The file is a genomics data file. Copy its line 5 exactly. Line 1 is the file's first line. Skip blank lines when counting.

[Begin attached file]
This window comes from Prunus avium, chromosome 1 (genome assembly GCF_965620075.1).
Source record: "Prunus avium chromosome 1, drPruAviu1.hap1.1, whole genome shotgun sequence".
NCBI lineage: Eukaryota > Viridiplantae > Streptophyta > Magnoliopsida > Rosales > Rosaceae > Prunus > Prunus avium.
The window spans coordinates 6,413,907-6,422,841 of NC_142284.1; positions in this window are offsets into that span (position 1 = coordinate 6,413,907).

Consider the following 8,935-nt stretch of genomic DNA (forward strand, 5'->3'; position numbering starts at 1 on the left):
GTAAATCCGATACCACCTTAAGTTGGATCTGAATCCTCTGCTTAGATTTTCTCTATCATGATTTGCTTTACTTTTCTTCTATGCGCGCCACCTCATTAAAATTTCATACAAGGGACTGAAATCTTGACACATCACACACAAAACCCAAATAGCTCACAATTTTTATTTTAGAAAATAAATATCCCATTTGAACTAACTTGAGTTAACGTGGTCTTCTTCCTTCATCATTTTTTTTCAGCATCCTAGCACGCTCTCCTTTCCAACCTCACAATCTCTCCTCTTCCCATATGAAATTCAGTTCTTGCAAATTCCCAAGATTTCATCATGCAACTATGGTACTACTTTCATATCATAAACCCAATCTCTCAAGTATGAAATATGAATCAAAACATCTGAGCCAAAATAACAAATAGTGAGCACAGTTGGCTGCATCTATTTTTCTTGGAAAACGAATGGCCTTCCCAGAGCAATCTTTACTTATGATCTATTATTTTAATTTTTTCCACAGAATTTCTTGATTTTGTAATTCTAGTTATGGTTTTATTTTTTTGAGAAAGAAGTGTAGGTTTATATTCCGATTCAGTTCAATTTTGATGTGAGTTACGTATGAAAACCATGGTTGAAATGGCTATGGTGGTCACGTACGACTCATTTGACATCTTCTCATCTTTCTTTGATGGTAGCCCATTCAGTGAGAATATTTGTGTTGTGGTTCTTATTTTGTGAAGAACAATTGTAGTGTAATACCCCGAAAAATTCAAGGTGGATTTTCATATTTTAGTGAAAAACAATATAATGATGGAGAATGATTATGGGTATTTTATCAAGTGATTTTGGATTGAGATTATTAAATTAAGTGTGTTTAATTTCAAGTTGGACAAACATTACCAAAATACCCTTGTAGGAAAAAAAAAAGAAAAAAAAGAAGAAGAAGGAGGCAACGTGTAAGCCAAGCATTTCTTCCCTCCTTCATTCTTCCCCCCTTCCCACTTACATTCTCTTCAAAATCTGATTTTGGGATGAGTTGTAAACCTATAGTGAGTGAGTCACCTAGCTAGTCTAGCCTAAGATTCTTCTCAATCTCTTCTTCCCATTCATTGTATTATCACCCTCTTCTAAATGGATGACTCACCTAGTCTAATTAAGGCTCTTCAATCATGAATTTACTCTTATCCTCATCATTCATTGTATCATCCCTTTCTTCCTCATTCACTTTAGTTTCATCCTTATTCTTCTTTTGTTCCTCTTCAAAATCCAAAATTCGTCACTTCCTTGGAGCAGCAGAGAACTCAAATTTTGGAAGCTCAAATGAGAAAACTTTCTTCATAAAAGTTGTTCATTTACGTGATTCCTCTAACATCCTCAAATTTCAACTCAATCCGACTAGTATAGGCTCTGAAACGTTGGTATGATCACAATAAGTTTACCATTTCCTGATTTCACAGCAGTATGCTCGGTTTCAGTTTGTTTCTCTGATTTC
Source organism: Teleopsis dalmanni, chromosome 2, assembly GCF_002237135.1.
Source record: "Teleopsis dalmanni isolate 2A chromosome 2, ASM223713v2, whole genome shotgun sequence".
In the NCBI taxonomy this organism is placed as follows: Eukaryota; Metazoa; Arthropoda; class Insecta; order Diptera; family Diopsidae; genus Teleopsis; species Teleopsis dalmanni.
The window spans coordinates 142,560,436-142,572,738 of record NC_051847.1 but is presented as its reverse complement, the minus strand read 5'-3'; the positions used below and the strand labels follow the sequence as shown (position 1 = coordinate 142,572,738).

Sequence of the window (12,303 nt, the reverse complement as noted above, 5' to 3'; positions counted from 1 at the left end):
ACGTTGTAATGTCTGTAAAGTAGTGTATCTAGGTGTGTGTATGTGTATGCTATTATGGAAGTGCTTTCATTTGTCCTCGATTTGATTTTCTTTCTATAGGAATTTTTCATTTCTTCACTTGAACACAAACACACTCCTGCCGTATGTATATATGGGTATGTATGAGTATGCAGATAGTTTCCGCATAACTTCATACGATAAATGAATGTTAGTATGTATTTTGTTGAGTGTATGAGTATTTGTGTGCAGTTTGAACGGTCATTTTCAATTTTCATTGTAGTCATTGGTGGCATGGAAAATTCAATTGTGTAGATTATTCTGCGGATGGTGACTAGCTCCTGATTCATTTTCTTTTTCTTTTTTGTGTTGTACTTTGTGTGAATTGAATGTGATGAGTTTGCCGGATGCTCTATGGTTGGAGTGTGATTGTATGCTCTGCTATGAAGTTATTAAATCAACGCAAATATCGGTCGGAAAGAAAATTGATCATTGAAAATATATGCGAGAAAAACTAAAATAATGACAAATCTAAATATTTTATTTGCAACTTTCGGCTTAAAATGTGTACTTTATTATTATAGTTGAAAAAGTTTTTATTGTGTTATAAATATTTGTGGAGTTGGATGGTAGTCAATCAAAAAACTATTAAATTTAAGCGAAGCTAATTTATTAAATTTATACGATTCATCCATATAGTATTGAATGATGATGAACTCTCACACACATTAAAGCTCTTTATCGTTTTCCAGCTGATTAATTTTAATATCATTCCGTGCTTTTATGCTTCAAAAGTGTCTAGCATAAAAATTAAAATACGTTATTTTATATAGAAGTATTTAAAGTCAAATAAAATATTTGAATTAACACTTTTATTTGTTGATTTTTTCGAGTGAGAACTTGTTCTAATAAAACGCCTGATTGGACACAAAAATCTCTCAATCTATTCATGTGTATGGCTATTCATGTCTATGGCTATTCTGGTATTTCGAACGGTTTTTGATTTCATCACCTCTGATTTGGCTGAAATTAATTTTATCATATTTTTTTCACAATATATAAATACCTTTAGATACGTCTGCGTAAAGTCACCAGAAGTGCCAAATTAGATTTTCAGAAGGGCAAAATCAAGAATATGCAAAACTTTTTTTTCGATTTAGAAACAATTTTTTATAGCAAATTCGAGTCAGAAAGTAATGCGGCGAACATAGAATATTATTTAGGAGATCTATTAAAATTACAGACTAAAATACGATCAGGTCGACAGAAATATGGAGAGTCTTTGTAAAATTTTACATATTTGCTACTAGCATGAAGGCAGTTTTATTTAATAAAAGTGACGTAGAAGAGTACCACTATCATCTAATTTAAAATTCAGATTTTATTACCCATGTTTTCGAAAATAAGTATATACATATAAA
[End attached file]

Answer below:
Consider the following 8,935-nt stretch of genomic DNA (forward strand, 5'->3'; position numbering starts at 1 on the left):